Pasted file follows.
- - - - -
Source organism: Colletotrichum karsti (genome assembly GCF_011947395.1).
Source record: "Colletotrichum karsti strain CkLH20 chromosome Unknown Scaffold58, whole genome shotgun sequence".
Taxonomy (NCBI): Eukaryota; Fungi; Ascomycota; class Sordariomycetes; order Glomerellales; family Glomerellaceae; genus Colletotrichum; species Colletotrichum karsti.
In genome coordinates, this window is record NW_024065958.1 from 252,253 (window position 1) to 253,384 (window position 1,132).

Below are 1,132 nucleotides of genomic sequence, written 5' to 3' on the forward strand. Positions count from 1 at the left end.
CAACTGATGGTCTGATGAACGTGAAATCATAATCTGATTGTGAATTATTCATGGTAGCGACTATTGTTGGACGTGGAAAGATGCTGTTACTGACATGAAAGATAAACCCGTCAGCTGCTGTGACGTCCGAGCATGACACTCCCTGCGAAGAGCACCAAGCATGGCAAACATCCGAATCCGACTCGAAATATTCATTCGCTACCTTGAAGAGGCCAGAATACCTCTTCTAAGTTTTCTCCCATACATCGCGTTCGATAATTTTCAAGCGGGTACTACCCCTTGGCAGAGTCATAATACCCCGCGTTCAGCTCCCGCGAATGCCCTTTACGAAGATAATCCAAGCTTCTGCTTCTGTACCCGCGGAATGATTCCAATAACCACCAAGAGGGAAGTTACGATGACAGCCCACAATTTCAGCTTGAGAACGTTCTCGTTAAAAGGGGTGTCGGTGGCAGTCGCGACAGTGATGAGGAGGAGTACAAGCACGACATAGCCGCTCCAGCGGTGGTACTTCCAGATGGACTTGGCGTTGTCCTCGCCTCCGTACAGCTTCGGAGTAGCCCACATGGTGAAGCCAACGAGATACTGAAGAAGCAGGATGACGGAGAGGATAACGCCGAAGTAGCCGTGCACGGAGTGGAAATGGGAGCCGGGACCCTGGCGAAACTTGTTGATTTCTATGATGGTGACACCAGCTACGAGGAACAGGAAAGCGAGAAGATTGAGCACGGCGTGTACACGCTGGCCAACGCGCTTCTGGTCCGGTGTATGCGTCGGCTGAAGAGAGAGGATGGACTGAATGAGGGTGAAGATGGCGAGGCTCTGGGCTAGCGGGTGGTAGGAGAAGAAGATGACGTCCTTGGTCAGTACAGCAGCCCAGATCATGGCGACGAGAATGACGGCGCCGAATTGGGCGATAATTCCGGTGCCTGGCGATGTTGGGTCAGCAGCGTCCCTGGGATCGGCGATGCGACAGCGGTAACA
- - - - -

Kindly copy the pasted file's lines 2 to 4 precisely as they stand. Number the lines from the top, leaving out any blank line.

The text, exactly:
Source record: "Colletotrichum karsti strain CkLH20 chromosome Unknown Scaffold58, whole genome shotgun sequence".
Taxonomy (NCBI): Eukaryota; Fungi; Ascomycota; class Sordariomycetes; order Glomerellales; family Glomerellaceae; genus Colletotrichum; species Colletotrichum karsti.
In genome coordinates, this window is record NW_024065958.1 from 252,253 (window position 1) to 253,384 (window position 1,132).